Sterling Trucks is eliminating one of its two remaining shifts and laying off another 720 workers as of November as the southwestern Ontario manufacturer joins the growing ranks of companies being squeezed by an economic slowdown in the U.S.
A year ago, Sterling laid off an additional 600 people in St. Thomas when another shift was cut, said Dave Elliott, president of the Canadian Auto Workers Local 1001.
Back when there were three shifts, "We built trucks pretty much 24 hours a day, five days a week," Mr. Elliott said.
But with the economy in a slump, "freight's not moving, construction is down - nobody is buying trucks."
"We really need the economy to turn around ... and hopefully the price of fuel can drop and people will start buying again."
The president of the St. Thomas Chamber of Commerce called the layoffs "devastating" news for the town, a manufacturing-dependent community south of London, Ont.
Bob Hammersley said there is "no way to understate how much impact 720 relatively high-paying positions have in a community."
Each one of those jobs, he said, "can spin to touch at least seven others that sell vehicles, that sell groceries right down to the neighbourhood gas station."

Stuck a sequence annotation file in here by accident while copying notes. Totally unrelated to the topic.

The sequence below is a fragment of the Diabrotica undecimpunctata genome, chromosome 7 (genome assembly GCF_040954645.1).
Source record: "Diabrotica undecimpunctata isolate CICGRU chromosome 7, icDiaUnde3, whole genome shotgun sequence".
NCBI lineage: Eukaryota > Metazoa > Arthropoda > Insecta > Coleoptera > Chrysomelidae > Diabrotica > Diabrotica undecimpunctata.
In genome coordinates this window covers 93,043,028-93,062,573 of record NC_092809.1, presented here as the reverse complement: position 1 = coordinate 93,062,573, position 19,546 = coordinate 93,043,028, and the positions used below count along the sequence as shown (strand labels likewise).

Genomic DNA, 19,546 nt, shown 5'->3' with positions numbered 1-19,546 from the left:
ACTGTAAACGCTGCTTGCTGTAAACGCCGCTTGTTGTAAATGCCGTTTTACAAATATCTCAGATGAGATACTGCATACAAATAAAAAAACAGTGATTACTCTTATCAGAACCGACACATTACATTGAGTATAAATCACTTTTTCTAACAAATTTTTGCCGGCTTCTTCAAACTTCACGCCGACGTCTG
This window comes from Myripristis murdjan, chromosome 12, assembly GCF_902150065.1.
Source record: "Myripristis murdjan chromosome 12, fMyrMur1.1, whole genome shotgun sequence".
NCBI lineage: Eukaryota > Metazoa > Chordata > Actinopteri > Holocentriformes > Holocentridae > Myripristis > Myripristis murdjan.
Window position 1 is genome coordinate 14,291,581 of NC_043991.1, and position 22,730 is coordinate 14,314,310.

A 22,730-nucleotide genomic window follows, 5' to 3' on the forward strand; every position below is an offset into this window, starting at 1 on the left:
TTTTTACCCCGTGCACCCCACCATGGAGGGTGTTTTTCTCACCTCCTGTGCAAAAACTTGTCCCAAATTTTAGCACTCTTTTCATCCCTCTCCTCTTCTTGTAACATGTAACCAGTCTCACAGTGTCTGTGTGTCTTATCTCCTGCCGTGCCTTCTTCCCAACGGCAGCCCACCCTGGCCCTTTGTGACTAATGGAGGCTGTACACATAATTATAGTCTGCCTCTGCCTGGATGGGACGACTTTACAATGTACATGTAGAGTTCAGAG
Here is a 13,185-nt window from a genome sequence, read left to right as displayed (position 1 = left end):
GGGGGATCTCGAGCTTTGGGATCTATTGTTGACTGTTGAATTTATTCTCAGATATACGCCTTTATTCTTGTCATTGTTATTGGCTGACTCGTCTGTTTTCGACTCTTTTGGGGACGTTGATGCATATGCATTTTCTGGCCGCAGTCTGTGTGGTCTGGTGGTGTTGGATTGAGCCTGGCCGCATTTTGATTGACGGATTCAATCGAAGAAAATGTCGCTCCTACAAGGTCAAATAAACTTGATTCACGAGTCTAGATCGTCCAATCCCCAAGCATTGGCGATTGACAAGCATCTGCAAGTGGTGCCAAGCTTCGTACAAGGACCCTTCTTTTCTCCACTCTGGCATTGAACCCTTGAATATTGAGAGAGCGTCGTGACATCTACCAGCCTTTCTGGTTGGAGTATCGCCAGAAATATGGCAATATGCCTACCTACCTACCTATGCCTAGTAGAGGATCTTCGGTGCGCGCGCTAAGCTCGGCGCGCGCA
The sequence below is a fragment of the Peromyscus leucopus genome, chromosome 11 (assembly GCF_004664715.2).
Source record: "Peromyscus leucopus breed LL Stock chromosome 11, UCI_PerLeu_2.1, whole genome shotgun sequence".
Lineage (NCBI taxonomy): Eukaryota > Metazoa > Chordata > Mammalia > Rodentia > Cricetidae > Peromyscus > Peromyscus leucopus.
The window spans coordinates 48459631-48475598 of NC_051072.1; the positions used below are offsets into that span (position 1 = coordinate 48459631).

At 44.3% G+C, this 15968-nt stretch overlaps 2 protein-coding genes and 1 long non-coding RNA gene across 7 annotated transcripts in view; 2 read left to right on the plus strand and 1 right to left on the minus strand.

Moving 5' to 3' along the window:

Mr. Elliott agreed, saying Sterling's younger and well-paid work force "puts a lot of money into the local economy" and warns the spinoffs "will be amazingly felt."
Nothing has been arranged yet regarding compensation for the affected workers, he added.
"We've got many meetings to sit down with the company to discuss what's going to be best for the membership."
The news comes just days after General Motors said it plans to reduce its North American salaried work force by thousands of people and cut truck production even further.
Last month, the auto maker said its truck-assembly plant in Oshawa, Ont., would be shut next year, eliminating 2,600 jobs.
The auto sector has been hammered by high gasoline prices and the weak economy, which have resulted in a dramatic shift in consumer tastes away from trucks and SUVs.
Sterling Truck is headquartered in Redford, Michigan, and is a subsidiary of Daimler Trucks North America of Portland, Oregon.
The facility produces a range of vehicles under the Sterling brand from small delivery trucks and highway rigs to cement mixers and garbage trucks.
A call to Sterling Truck early Thursday was answered by a security official who said the company would not be issuing a statement about the layoffs.